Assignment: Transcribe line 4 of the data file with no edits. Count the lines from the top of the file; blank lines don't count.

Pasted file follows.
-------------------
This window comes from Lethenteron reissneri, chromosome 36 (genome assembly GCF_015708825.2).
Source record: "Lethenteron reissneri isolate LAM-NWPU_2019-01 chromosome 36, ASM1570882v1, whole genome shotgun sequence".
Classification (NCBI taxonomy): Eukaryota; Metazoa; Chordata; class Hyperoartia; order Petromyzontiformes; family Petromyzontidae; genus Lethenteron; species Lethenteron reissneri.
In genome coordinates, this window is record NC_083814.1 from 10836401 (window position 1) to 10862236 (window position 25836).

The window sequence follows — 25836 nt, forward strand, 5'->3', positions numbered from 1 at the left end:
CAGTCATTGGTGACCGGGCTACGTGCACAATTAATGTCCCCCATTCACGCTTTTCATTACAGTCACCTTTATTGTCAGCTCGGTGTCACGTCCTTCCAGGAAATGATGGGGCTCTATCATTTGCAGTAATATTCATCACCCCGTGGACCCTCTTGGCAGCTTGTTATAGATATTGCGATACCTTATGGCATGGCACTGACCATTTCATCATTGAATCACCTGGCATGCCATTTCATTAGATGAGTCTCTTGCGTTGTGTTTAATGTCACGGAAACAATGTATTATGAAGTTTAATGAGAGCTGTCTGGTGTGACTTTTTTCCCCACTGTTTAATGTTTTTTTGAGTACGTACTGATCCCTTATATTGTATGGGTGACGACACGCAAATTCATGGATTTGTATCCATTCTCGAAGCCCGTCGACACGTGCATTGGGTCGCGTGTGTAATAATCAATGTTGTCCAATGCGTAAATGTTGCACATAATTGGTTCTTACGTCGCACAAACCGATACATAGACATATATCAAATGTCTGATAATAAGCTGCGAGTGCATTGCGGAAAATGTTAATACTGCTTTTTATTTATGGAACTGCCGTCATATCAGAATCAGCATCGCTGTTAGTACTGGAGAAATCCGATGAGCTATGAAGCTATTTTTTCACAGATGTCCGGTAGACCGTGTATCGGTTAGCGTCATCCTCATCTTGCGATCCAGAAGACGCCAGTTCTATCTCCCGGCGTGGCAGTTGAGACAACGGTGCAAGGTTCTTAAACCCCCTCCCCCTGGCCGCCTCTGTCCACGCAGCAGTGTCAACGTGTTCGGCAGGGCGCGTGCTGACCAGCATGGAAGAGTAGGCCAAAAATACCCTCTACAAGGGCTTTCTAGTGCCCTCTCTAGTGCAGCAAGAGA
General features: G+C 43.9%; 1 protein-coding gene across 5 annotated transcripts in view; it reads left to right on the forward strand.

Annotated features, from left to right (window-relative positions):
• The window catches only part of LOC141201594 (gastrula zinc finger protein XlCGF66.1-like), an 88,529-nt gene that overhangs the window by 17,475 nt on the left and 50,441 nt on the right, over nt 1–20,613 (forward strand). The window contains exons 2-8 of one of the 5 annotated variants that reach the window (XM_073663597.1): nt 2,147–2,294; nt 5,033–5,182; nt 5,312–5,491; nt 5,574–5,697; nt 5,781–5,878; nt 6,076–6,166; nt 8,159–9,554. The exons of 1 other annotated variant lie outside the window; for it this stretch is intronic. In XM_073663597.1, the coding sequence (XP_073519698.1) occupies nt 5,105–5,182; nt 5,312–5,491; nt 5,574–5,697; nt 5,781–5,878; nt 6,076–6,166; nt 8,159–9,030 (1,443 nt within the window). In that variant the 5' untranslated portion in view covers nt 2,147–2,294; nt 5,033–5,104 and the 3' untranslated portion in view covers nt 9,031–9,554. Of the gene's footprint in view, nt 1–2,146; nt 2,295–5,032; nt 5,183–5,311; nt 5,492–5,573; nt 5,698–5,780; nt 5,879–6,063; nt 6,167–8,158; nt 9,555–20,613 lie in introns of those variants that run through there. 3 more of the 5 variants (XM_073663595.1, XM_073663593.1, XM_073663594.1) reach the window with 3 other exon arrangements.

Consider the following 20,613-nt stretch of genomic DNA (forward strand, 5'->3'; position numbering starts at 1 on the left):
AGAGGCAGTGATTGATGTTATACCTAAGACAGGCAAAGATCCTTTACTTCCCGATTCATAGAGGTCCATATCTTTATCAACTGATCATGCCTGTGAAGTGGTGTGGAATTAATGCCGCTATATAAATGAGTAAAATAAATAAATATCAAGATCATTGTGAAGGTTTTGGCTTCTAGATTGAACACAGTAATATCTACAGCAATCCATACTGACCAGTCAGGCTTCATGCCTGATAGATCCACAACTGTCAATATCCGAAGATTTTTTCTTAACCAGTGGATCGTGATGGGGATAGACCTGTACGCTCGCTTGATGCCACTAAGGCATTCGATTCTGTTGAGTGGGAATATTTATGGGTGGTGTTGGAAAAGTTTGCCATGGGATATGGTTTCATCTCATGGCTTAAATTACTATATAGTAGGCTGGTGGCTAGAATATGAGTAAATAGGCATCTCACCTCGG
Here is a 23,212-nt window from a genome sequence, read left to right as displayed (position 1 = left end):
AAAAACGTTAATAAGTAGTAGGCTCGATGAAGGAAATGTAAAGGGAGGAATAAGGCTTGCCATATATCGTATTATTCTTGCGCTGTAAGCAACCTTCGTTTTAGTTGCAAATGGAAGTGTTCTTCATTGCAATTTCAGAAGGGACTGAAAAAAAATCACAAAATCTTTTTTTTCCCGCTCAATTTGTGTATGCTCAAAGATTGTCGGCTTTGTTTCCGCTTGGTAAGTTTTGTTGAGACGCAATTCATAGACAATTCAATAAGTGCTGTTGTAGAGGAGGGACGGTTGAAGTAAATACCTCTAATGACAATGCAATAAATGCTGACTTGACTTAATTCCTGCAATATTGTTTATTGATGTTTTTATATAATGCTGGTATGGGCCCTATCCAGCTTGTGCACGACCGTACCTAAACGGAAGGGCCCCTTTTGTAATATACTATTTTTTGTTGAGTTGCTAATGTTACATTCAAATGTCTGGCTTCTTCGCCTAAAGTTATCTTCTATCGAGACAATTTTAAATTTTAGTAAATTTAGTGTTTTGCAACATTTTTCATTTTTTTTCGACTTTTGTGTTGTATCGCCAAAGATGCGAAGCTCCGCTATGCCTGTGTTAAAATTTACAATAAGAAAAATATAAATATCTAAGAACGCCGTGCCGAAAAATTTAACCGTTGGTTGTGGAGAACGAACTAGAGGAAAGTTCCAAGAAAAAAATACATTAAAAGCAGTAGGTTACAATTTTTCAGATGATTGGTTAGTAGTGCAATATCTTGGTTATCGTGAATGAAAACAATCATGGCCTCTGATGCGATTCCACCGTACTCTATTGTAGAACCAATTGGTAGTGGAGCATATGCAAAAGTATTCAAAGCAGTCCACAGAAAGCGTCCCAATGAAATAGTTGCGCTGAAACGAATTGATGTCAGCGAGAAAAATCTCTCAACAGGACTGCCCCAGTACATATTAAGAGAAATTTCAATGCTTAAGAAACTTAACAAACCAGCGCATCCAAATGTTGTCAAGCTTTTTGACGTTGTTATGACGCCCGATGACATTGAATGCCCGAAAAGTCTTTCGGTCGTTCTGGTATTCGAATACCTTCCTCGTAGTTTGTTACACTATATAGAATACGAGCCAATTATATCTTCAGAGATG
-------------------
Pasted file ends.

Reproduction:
In genome coordinates, this window is record NC_083814.1 from 10836401 (window position 1) to 10862236 (window position 25836).